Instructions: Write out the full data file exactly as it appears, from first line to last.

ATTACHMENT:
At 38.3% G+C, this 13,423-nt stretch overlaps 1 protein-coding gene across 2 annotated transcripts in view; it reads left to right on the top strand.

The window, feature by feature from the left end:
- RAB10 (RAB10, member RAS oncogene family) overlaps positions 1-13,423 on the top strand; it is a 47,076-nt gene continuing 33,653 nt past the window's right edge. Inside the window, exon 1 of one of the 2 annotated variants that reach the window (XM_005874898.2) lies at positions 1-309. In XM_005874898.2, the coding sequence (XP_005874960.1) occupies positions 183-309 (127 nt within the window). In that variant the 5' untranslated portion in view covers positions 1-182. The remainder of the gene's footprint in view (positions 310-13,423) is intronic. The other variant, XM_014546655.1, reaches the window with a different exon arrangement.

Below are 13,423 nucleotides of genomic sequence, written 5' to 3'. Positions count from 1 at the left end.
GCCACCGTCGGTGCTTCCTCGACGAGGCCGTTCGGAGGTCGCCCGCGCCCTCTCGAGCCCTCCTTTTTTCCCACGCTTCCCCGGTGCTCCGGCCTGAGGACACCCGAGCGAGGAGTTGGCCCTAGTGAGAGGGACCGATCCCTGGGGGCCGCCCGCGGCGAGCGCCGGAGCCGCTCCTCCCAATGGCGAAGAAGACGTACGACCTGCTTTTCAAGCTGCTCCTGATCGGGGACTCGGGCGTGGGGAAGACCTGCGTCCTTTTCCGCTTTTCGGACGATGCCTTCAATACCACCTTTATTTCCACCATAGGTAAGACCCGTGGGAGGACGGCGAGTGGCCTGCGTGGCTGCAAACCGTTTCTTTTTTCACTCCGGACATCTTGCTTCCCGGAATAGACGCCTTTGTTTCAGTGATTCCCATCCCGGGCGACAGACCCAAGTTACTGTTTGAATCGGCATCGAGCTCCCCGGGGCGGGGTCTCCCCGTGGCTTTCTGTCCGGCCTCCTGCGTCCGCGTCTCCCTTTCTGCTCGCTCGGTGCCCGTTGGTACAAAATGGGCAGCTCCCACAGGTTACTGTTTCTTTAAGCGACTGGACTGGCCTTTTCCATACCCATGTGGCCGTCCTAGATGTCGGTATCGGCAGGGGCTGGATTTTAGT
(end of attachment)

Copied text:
At 38.3% G+C, this 13,423-nt stretch overlaps 1 protein-coding gene across 2 annotated transcripts in view; it reads left to right on the top strand.

The window, feature by feature from the left end:
- RAB10 (RAB10, member RAS oncogene family) overlaps positions 1-13,423 on the top strand; it is a 47,076-nt gene continuing 33,653 nt past the window's right edge. Inside the window, exon 1 of one of the 2 annotated variants that reach the window (XM_005874898.2) lies at positions 1-309. In XM_005874898.2, the coding sequence (XP_005874960.1) occupies positions 183-309 (127 nt within the window). In that variant the 5' untranslated portion in view covers positions 1-182. The remainder of the gene's footprint in view (positions 310-13,423) is intronic. The other variant, XM_014546655.1, reaches the window with a different exon arrangement.

Below are 13,423 nucleotides of genomic sequence, written 5' to 3'. Positions count from 1 at the left end.
GCCACCGTCGGTGCTTCCTCGACGAGGCCGTTCGGAGGTCGCCCGCGCCCTCTCGAGCCCTCCTTTTTTCCCACGCTTCCCCGGTGCTCCGGCCTGAGGACACCCGAGCGAGGAGTTGGCCCTAGTGAGAGGGACCGATCCCTGGGGGCCGCCCGCGGCGAGCGCCGGAGCCGCTCCTCCCAATGGCGAAGAAGACGTACGACCTGCTTTTCAAGCTGCTCCTGATCGGGGACTCGGGCGTGGGGAAGACCTGCGTCCTTTTCCGCTTTTCGGACGATGCCTTCAATACCACCTTTATTTCCACCATAGGTAAGACCCGTGGGAGGACGGCGAGTGGCCTGCGTGGCTGCAAACCGTTTCTTTTTTCACTCCGGACATCTTGCTTCCCGGAATAGACGCCTTTGTTTCAGTGATTCCCATCCCGGGCGACAGACCCAAGTTACTGTTTGAATCGGCATCGAGCTCCCCGGGGCGGGGTCTCCCCGTGGCTTTCTGTCCGGCCTCCTGCGTCCGCGTCTCCCTTTCTGCTCGCTCGGTGCCCGTTGGTACAAAATGGGCAGCTCCCACAGGTTACTGTTTCTTTAAGCGACTGGACTGGCCTTTTCCATACCCATGTGGCCGTCCTAGATGTCGGTATCGGCAGGGGCTGGATTTTAGT